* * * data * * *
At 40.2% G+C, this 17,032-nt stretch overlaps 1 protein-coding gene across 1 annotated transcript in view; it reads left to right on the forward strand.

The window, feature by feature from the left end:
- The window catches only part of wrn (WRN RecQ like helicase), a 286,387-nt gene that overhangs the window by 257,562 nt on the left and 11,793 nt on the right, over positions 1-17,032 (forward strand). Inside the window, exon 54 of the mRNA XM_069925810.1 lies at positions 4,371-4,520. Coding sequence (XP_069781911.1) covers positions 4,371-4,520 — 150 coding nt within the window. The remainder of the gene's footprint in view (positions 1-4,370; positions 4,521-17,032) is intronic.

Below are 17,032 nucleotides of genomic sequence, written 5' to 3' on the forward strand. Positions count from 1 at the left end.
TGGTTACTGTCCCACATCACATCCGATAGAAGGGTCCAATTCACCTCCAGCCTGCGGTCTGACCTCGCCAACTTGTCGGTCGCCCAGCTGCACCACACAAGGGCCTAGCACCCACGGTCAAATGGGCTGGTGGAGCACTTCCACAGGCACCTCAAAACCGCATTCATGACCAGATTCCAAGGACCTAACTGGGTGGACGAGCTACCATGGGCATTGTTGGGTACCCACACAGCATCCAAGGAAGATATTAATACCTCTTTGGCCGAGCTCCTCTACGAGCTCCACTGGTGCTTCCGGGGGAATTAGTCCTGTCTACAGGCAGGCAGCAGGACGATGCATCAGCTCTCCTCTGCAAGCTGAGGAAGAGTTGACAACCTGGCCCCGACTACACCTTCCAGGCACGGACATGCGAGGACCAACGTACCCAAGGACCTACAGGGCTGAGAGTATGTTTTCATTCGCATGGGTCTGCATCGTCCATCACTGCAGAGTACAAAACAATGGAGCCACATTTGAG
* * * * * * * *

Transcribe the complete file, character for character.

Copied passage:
At 40.2% G+C, this 17,032-nt stretch overlaps 1 protein-coding gene across 1 annotated transcript in view; it reads left to right on the forward strand.

The window, feature by feature from the left end:
- The window catches only part of wrn (WRN RecQ like helicase), a 286,387-nt gene that overhangs the window by 257,562 nt on the left and 11,793 nt on the right, over positions 1-17,032 (forward strand). Inside the window, exon 54 of the mRNA XM_069925810.1 lies at positions 4,371-4,520. Coding sequence (XP_069781911.1) covers positions 4,371-4,520 — 150 coding nt within the window. The remainder of the gene's footprint in view (positions 1-4,370; positions 4,521-17,032) is intronic.

Below are 17,032 nucleotides of genomic sequence, written 5' to 3' on the forward strand. Positions count from 1 at the left end.
TGGTTACTGTCCCACATCACATCCGATAGAAGGGTCCAATTCACCTCCAGCCTGCGGTCTGACCTCGCCAACTTGTCGGTCGCCCAGCTGCACCACACAAGGGCCTAGCACCCACGGTCAAATGGGCTGGTGGAGCACTTCCACAGGCACCTCAAAACCGCATTCATGACCAGATTCCAAGGACCTAACTGGGTGGACGAGCTACCATGGGCATTGTTGGGTACCCACACAGCATCCAAGGAAGATATTAATACCTCTTTGGCCGAGCTCCTCTACGAGCTCCACTGGTGCTTCCGGGGGAATTAGTCCTGTCTACAGGCAGGCAGCAGGACGATGCATCAGCTCTCCTCTGCAAGCTGAGGAAGAGTTGACAACCTGGCCCCGACTACACCTTCCAGGCACGGACATGCGAGGACCAACGTACCCAAGGACCTACAGGGCTGAGAGTATGTTTTCATTCGCATGGGTCTGCATCGTCCATCACTGCAGAGTACAAAACAATGGAGCCACATTTGAG